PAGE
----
Integrated Coastal Management: Learning from Practice (Ramachandran RAMESH)
Basics of ICM: Background to ICM – Sustainability and Sustainable ICM – ICM and Social Nature – Competing Claims and Visions of the Coast – ICM and Interdisciplinarity
Practice oriented learning: Case studies (examples will be provided) – Resource survey – Learning through observation – Observing in practice – Participatory observation – Interpreting observations
Integrating disciplinary perspectives: Social science insights – Natural science insights
At the end of this training programme, the participants have
- Gained an appreciation of the wide range of environmental, social and economic dimensions to coastal areas and the associated conflicts and problems
- Experienced the complexity of the process of ICZM through a case study
- Engaged with and appreciate the ICZM process through a training framework and matrix‐based decision making technique to identifying potential management solutions for a coastal area
- Experienced a process of negotiation to arrive at consensus approach to management issues identified from a case study area, and
- Demonstrated their capability and capacity for ICZM through exercises to prepare an ICZM plan.
How to do Integrative Science? Addressing Environmental Challenges (Ada IGNACIUK)
In particular, they will discuss three major dimensions of integration (co‐mutuality):
- Across‐fields (multi‐, and interdisciplinary)
Possible outcomes: More frequent co‐production of agenda’s and knowledge of GEC and develop‐mental challenges at all levels.
- Co‐production (stakeholders, thrust, transdisciplinary)
Possible outcomes: Increase in participate of various stakeholders in the co‐designing and production of agenda’s and knowledge of GEC and developmental challenges at all levels.
Possible outcomes: Increase in participation of scientists and stakeholders from the global south in the co‐design and production of agenda’s and knowledge of GEC and developmental challenges at all levels (e.g. multi theoretical / socio‐geographic / cultural).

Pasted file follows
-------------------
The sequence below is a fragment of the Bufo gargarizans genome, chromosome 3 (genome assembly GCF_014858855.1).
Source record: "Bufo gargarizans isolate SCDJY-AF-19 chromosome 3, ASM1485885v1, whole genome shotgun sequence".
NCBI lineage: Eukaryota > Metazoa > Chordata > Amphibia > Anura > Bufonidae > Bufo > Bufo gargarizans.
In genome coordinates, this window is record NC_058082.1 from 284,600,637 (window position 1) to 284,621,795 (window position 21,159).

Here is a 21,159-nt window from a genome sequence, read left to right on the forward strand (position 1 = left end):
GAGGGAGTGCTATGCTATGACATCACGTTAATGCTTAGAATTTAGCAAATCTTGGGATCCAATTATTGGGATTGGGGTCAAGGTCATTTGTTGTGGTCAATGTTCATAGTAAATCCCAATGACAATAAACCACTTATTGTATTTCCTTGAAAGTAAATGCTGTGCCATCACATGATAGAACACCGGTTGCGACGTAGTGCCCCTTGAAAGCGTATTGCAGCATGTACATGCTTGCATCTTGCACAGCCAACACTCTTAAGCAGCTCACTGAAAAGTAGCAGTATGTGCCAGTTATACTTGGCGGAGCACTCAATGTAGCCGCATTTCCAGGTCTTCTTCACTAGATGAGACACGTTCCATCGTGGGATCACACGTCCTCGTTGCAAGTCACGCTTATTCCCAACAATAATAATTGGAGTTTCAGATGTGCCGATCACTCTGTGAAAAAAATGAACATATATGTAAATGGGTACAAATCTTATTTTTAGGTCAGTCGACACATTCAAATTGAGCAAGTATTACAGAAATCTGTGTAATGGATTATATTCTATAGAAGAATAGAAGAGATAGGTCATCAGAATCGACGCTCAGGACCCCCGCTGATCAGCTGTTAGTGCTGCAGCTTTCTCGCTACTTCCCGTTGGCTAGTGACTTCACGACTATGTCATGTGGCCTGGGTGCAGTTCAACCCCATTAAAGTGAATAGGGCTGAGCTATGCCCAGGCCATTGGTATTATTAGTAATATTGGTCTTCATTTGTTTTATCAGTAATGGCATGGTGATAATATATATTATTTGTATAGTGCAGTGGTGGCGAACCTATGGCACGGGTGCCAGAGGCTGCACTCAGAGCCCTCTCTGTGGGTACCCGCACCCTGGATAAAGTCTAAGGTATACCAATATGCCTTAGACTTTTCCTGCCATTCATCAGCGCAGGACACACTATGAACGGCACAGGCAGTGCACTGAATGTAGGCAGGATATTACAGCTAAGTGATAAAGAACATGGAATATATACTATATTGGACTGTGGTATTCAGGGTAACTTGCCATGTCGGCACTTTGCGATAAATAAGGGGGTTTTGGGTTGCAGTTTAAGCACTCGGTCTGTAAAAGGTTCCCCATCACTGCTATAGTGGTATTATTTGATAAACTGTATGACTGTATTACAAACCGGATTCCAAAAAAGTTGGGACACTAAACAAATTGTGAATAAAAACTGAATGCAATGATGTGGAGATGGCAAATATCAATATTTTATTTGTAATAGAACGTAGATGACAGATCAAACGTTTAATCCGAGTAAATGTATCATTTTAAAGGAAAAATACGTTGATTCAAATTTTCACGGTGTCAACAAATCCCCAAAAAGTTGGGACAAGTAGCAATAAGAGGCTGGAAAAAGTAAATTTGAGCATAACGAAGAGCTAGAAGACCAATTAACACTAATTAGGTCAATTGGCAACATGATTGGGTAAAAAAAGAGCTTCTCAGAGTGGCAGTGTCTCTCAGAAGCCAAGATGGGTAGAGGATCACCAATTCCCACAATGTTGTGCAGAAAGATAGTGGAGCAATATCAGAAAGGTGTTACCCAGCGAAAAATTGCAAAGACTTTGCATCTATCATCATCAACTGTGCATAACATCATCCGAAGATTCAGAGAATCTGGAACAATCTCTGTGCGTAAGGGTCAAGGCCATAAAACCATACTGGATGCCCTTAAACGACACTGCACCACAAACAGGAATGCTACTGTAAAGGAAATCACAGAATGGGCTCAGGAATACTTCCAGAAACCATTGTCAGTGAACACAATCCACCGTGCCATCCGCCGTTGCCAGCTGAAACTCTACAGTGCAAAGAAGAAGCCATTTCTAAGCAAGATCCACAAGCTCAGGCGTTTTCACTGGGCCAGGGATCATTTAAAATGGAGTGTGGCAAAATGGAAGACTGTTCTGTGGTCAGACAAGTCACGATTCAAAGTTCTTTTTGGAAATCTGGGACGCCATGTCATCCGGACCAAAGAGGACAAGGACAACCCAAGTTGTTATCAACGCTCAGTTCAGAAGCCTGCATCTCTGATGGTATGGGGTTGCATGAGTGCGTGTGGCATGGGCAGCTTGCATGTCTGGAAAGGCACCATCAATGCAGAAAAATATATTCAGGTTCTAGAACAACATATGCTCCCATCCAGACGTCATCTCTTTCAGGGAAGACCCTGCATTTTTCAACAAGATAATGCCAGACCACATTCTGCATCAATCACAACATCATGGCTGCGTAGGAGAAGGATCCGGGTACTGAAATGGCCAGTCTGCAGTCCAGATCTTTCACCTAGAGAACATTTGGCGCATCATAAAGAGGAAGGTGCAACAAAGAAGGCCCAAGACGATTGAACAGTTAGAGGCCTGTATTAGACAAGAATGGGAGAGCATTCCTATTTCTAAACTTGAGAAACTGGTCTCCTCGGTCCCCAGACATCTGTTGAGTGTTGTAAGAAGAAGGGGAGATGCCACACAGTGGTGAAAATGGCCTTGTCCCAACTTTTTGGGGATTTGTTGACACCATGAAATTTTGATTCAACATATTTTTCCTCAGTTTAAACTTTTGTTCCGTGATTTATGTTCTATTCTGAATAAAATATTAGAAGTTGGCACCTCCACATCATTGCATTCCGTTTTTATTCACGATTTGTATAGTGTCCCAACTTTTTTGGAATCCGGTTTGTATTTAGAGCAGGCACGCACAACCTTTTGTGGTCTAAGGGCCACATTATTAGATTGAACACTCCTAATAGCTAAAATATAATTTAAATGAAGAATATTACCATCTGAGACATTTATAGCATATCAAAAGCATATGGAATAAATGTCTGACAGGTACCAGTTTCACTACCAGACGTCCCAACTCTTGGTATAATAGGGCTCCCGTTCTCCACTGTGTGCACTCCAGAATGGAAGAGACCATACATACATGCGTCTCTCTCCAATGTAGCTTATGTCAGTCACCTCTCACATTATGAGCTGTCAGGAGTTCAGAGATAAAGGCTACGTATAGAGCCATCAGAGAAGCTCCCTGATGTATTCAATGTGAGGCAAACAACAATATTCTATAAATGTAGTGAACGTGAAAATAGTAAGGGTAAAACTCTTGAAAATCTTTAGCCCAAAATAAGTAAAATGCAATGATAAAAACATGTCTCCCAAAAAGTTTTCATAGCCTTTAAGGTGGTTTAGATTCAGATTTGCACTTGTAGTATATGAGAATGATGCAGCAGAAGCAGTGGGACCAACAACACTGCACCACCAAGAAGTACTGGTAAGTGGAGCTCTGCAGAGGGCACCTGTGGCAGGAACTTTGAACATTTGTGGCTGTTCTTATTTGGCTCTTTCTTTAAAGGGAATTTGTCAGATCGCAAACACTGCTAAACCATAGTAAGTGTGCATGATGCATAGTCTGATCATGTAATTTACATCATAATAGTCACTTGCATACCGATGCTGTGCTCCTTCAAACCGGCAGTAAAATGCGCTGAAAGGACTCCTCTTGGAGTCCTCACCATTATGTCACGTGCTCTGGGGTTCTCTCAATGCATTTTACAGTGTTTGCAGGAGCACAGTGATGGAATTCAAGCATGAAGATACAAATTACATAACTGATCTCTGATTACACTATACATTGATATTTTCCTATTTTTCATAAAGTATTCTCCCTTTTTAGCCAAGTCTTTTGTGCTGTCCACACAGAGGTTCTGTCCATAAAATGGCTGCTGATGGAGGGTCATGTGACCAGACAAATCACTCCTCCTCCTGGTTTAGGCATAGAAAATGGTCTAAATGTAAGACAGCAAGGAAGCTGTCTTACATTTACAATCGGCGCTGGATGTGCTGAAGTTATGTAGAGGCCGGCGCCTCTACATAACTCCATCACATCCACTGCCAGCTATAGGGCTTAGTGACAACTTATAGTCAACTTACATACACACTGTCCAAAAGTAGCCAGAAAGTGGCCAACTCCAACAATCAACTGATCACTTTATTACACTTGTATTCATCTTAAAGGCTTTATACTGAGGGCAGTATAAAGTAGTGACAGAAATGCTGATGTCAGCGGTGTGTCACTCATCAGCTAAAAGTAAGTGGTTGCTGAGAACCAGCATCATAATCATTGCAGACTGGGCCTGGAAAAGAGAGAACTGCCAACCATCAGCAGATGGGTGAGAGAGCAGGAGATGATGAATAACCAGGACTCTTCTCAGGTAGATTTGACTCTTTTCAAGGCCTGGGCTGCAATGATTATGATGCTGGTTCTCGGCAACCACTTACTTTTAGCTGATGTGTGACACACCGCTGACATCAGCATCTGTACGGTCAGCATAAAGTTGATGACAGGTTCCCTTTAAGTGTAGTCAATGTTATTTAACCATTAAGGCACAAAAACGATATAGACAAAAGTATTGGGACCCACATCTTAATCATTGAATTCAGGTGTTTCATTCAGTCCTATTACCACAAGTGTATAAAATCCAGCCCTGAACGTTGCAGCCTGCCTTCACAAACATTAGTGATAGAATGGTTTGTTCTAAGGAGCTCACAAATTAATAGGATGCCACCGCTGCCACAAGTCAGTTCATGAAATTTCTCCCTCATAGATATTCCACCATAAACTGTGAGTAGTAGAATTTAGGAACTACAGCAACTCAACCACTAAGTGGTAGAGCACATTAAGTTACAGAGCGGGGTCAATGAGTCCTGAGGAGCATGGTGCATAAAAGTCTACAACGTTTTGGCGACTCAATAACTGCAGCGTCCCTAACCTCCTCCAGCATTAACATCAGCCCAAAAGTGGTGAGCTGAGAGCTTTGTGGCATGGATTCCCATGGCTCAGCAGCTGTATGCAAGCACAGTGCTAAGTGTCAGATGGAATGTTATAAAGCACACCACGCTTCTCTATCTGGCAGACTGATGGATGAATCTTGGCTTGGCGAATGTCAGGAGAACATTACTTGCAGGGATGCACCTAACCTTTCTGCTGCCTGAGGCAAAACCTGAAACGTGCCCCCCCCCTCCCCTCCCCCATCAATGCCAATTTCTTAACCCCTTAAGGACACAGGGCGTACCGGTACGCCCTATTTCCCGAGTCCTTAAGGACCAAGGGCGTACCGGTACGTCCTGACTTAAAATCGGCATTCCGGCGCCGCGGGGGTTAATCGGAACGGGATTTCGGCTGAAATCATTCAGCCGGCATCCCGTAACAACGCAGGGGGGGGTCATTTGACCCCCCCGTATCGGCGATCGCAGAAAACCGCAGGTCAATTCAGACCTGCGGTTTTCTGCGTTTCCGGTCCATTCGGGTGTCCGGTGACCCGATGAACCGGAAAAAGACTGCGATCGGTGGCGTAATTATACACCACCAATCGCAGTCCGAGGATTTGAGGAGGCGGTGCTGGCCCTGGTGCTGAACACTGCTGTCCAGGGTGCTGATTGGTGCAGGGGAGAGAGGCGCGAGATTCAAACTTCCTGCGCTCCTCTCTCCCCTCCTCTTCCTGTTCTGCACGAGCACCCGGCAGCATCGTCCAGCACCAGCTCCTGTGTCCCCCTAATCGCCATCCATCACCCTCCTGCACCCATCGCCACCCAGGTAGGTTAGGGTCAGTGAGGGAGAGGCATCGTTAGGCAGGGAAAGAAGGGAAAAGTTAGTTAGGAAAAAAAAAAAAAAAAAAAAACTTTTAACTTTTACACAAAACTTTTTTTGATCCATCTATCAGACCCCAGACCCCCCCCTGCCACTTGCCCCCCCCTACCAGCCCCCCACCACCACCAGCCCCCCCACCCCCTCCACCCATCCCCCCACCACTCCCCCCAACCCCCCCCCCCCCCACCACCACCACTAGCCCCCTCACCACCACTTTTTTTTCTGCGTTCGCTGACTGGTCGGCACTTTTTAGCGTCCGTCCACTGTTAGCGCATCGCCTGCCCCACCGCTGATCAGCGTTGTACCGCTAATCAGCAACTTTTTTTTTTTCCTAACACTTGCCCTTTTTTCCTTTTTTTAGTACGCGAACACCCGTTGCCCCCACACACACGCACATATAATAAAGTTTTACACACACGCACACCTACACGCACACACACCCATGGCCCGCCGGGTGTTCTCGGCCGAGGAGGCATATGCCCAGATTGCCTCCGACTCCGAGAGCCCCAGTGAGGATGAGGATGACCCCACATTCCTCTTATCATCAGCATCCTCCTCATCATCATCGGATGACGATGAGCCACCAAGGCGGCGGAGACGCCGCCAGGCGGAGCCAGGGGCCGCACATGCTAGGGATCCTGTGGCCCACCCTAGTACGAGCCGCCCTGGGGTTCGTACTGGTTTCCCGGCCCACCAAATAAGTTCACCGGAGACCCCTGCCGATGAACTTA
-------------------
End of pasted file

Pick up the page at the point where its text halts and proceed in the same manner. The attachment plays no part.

Language and communications would cut across all three dimensions. Other issues/barriers to ‘co‐mutuality’ e.g. infrastructure, language, IT, tradition, funding, educational systems, national science‐policy will be discussed as well during this session. The outcome of this exercise will be presented at the Integrated Sciences Conference, taking place 10‐12 November, 2011, in Berlin, Germany.
Risk and Vulnerability: From Theory to Capturing Key Factors (Fabrice RENAUD)
During this training module, the YLF participants will be exposed to the most recent theory and frameworks in vulnerability and risk assessment: UNU‐EHS being currently involved in several projects which aim at developing these frameworks, the most recent findings will be made available to the participants. This will be followed by a discussion on methods to capture quantitative and qualitative data for indicator generation. Subsequently, there will be a practical unit on selecting key indicators to characterise the vulnerability of communities to different types of coastal hazards, such as storm surges/tsunamis, coastal erosion, river‐flooding in coastal cities (group exercises), and a second practical unit on questionnaire design to capture the data for these indicators (group exercise). After each group exercise, each group will share their results with the entire group to stimulate discussions and exchange of ideas.